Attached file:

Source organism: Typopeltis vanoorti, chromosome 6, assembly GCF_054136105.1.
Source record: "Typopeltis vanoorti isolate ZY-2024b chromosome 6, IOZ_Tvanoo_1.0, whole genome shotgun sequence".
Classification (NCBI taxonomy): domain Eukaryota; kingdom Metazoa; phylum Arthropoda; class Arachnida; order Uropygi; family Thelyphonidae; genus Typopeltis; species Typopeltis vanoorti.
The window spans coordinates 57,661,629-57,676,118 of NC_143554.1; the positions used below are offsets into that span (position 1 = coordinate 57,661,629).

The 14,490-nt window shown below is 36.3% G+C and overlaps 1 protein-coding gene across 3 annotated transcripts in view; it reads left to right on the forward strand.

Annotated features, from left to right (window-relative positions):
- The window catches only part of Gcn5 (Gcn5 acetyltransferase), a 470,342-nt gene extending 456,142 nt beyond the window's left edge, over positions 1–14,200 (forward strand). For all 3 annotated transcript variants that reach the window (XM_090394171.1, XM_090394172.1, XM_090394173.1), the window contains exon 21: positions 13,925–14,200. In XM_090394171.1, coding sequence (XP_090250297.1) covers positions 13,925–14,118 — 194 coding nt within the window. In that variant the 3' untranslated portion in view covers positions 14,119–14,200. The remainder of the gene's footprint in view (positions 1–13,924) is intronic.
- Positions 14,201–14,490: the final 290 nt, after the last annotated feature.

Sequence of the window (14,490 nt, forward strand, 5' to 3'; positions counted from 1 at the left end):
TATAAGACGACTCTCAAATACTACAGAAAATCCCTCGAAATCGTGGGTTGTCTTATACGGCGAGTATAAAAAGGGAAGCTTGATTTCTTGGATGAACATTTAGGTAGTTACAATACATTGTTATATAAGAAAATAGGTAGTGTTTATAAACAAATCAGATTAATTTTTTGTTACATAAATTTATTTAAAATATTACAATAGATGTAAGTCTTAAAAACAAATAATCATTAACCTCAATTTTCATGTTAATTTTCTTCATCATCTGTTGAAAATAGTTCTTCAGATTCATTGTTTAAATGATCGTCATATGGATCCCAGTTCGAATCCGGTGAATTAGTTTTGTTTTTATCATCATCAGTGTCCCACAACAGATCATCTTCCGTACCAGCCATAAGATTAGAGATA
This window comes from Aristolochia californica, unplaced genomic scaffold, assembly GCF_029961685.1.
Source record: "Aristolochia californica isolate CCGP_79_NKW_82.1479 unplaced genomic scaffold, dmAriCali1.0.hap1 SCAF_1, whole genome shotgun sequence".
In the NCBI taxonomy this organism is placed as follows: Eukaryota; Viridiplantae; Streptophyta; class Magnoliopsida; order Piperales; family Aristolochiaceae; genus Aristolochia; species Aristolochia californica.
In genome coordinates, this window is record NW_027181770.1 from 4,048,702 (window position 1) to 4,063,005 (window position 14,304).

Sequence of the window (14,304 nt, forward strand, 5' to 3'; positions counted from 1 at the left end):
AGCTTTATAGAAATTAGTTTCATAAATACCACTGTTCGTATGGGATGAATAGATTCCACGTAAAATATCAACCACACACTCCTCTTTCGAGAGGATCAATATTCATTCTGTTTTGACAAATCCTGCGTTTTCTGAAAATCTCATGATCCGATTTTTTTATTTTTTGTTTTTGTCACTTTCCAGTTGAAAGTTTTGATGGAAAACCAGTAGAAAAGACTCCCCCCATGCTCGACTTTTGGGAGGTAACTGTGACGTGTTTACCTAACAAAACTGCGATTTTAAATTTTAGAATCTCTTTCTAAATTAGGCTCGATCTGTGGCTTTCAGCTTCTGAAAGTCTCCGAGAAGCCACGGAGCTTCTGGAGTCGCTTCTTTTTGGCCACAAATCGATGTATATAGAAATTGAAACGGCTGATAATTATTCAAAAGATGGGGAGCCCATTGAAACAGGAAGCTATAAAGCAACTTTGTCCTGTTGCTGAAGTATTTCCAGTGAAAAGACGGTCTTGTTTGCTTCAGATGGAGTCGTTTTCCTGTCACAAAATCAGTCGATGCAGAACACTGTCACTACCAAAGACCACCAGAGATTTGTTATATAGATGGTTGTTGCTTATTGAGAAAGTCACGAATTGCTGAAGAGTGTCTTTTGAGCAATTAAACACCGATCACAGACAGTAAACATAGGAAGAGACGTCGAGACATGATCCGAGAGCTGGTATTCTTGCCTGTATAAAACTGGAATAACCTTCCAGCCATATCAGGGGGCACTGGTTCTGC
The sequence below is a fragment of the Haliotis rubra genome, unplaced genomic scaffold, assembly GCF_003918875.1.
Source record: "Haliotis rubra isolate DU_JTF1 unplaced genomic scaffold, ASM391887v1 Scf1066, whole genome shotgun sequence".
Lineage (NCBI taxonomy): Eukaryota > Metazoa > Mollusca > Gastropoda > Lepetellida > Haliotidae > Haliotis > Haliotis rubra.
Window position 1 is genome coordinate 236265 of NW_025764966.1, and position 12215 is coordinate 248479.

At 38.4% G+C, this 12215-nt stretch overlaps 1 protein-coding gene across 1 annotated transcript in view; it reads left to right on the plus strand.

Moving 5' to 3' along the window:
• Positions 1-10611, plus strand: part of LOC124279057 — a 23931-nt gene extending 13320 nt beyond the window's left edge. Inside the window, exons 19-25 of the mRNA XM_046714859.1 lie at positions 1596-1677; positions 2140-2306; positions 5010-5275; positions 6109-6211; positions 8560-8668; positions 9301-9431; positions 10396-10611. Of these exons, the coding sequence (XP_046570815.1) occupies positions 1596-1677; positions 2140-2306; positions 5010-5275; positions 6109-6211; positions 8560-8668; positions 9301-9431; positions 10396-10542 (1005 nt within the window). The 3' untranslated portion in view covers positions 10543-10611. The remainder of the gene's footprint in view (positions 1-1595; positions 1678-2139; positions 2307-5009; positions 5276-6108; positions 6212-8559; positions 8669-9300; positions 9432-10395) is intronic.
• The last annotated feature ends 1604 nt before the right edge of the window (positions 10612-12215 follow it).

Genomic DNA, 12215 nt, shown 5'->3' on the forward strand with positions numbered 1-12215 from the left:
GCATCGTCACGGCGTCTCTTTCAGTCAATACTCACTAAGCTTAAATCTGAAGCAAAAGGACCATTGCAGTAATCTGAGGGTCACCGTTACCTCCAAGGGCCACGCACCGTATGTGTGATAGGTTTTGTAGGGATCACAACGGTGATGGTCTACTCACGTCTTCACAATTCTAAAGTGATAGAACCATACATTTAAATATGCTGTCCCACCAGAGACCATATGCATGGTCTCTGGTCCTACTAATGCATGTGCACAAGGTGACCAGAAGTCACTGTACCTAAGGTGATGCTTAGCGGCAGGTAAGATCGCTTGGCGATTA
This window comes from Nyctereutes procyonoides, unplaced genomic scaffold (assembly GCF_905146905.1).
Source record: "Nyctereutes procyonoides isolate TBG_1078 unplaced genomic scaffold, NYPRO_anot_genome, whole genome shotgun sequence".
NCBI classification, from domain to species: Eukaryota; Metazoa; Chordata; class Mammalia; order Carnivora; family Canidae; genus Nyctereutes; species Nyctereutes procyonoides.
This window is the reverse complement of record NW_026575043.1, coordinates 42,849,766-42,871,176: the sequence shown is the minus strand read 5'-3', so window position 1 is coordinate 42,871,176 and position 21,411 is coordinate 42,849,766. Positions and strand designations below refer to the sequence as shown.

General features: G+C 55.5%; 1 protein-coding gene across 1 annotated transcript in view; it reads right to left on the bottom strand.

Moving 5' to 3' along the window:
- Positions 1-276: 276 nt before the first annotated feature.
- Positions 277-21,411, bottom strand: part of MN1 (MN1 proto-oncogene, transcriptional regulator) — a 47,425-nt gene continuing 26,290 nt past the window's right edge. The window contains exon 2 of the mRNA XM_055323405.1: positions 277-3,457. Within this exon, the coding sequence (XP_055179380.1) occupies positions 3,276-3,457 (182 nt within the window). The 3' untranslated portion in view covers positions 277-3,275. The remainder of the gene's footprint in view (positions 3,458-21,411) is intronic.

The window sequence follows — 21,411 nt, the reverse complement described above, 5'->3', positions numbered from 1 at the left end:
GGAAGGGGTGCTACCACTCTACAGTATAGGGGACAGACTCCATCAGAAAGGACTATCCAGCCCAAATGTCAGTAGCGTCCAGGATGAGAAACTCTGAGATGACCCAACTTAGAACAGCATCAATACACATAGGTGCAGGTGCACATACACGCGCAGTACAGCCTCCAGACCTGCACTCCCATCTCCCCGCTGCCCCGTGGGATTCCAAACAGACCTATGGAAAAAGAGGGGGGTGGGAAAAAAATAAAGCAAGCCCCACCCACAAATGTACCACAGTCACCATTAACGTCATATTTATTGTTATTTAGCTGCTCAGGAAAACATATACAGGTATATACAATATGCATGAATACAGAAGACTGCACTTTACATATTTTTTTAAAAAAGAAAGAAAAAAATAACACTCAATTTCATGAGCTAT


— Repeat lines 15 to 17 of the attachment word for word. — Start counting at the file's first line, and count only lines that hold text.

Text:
Sequence of the window (14,304 nt, forward strand, 5' to 3'; positions counted from 1 at the left end):
AGCTTTATAGAAATTAGTTTCATAAATACCACTGTTCGTATGGGATGAATAGATTCCACGTAAAATATCAACCACACACTCCTCTTTCGAGAGGATCAATATTCATTCTGTTTTGACAAATCCTGCGTTTTCTGAAAATCTCATGATCCGATTTTTTTATTTTTTGTTTTTGTCACTTTCCAGTTGAAAGTTTTGATGGAAAACCAGTAGAAAAGACTCCCCCCATGCTCGACTTTTGGGAGGTAACTGTGACGTGTTTACCTAACAAAACTGCGATTTTAAATTTTAGAATCTCTTTCTAAATTAGGCTCGATCTGTGGCTTTCAGCTTCTGAAAGTCTCCGAGAAGCCACGGAGCTTCTGGAGTCGCTTCTTTTTGGCCACAAATCGATGTATATAGAAATTGAAACGGCTGATAATTATTCAAAAGATGGGGAGCCCATTGAAACAGGAAGCTATAAAGCAACTTTGTCCTGTTGCTGAAGTATTTCCAGTGAAAAGACGGTCTTGTTTGCTTCAGATGGAGTCGTTTTCCTGTCACAAAATCAGTCGATGCAGAACACTGTCACTACCAAAGACCACCAGAGATTTGTTATATAGATGGTTGTTGCTTATTGAGAAAGTCACGAATTGCTGAAGAGTGTCTTTTGAGCAATTAAACACCGATCACAGACAGTAAACATAGGAAGAGACGTCGAGACATGATCCGAGAGCTGGTATTCTTGCCTGTATAAAACTGGAATAACCTTCCAGCCATATCAGGGGGCACTGGTTCTGC
The sequence below is a fragment of the Haliotis rubra genome, unplaced genomic scaffold, assembly GCF_003918875.1.